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Ex-Microsoft Employee Arrested For Leaking Windows 8 197

Posted by Unknown Lamer
from the that'll-show-them dept.
SmartAboutThings (1951032) writes "Alex Kibkalo, a former Microsoft employee has been arrested yesterday for stealing and leaking company secrets. The former software architecture engineer is accused of leaking early Windows 8 builds to a French tech blogger with whom he was communicating inside a forum. The ex-Microsoft employee also stands accused of leaking some Windows 7 program files and also an internal system meant to protect against software piracy. Kibkalo is said to have leaked the Windows 8 code in the middle of 2012 because he was angry over a poor performance review."
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Ex-Microsoft Employee Arrested For Leaking Windows 8

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  • Which is it? (Score:4, Interesting)

    by Dan East (318230) on Thursday March 20, 2014 @09:33AM (#46533291) Homepage Journal

    Summary says he released early builds, then it says he leaked "Windows 8 code". Code and builds aren't the same thing. So which was it?

  • by nbritton (823086) on Thursday March 20, 2014 @10:27AM (#46533965)

    This is ridiculous. He did not deprive the owner of their property, the elements of theft have not been met. This should have been handled as a conversion claim in civil court. What I think is criminal is the corporation using their power to influence the criminal justice system.

  • by organgtool (966989) on Thursday March 20, 2014 @10:30AM (#46534019)
    On Slashdot, we often talk about how ridiculous it is that software is covered by copyright AND patents, but no one addresses the fact that source code is also covered under trade secret law. This is a conflict of interest and shows how screwed up our intellectual property system is. The intent of copyright is that you get protection in return for making your works public. But in the case of source code, companies get all of the protections of copyright law on that code without being required to ever actually release the code to the public. That is made evident by this exact case.

    Don't get me wrong - I'm not suggesting that every software development company should be forced to release its code, but I do think they should have to choose between receiving copyright protection by releasing the code or receive no copyright protection and keep the code guarded by trade secret. I can't think of any other industry that gets protection from both copyright and trade secret and I haven't heard anyone suggest why software should be made an exception.
  • H-1B? (Score:3, Interesting)

    by McGruber (1417641) on Thursday March 20, 2014 @11:00AM (#46534353)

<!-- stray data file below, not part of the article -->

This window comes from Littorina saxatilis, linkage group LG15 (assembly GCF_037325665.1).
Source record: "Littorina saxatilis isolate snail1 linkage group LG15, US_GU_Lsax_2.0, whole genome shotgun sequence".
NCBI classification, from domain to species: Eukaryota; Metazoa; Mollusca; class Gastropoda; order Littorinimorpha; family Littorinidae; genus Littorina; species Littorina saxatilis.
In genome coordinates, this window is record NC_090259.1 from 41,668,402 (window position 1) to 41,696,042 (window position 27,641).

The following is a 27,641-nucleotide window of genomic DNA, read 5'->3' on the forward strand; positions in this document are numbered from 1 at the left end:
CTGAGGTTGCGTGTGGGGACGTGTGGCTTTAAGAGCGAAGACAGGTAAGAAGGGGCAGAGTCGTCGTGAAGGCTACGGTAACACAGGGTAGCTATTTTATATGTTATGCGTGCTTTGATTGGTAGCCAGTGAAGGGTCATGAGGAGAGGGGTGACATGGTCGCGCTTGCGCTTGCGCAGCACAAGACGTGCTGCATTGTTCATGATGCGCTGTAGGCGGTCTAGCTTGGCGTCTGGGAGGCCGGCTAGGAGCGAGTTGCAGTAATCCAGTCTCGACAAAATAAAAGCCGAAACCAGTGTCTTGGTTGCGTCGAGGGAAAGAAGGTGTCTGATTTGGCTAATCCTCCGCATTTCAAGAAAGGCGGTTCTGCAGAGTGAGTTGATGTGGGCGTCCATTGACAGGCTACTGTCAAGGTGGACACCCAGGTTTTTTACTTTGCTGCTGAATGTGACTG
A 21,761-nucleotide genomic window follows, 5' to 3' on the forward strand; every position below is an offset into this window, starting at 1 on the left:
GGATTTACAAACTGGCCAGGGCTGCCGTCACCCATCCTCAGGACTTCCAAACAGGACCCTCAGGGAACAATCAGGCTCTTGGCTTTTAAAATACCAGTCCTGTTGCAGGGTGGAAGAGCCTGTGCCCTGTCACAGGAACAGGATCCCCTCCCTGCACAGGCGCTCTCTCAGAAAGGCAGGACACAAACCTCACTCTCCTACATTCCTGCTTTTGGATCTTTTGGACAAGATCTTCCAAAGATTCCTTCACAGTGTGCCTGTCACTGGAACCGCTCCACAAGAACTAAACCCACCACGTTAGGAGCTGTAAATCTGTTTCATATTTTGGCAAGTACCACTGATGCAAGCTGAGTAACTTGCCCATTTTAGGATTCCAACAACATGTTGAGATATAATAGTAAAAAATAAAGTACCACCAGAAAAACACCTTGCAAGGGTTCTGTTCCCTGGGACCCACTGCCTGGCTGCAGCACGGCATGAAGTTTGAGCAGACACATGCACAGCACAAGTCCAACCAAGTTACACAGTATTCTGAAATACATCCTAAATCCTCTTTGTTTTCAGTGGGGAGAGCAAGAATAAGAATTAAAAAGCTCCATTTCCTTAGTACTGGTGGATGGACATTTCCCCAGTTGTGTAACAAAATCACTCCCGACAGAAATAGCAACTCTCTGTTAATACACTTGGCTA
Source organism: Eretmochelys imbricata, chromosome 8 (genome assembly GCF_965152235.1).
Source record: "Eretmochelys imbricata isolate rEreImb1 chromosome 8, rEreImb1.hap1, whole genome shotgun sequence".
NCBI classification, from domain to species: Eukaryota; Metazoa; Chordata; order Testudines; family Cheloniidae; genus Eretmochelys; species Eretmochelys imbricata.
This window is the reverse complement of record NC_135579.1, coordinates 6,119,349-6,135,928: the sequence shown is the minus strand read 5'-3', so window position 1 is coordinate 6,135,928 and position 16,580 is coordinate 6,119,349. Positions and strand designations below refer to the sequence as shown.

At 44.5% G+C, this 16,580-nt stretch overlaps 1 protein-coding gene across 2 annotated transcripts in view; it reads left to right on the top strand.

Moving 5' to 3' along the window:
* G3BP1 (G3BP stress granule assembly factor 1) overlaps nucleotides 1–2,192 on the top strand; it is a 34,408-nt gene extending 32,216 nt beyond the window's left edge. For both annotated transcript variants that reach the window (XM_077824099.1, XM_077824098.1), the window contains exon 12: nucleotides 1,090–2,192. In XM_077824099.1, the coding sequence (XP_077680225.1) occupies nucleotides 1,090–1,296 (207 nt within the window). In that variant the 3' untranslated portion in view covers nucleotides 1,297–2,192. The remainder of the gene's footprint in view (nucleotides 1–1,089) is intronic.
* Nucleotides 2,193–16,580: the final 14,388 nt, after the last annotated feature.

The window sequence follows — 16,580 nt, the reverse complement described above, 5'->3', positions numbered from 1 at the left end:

From the article:

    Alex Kibkalo, a former Microsoft employee has been arrested yesterday for stealing and leaking company secrets..... Kibkalo is a Russian national and has worked for Microsoft for seven years; he has joined 5nine Software in August 2013 as Director of Product Management for Security and Management products after quiting his job at Microsoft.

    I wonder how he worked for MS for 7 years as H1-B Visas are supposed to be limited to 6 years. [wikipedia.org]

  • Re:Stealing? (Score:3, Interesting)

    by gnupun (752725) on Thursday March 20, 2014 @11:30AM (#46534697)

    If I start a small corner store business making widgets, then hire you to help. I instruct you have to make my widgets, give you the tools and material to do it, pay you as we agreed, then you steal my inventory and give/sell it to someone then you are a THIEF.

    Everything you say is true when we're talking about general production of physical widgets -- the raw material and production equipment belong to you and your employee performs simple repetitive, non-creative actions to build the widget for you. But does that analogy also apply to intellectual property, like software? In this case, the employer pays for a chair, a desk, electricity, cube/office, and a computer with software. None of these items are terribly expensive and are one-time investments. A developer can easily purchase them himself.

    The employer then essentially provides a spec (which is often just a extremely vague set of requirements) and a monthly salary. We can therefore say that most of the software is created by the creative talent and skill (the raw material and machines in your analogy) of the developers. Does the work created by the software dev still completely belong to the employer for a few thousand dollars because of a few words written in the employment contract? I think not! Most of software is written by developers with little contribution from the employer and therefore should be licensed to the employer the same way a song is licensed by the musicians to record labels, how writers license their books to publishers etc.

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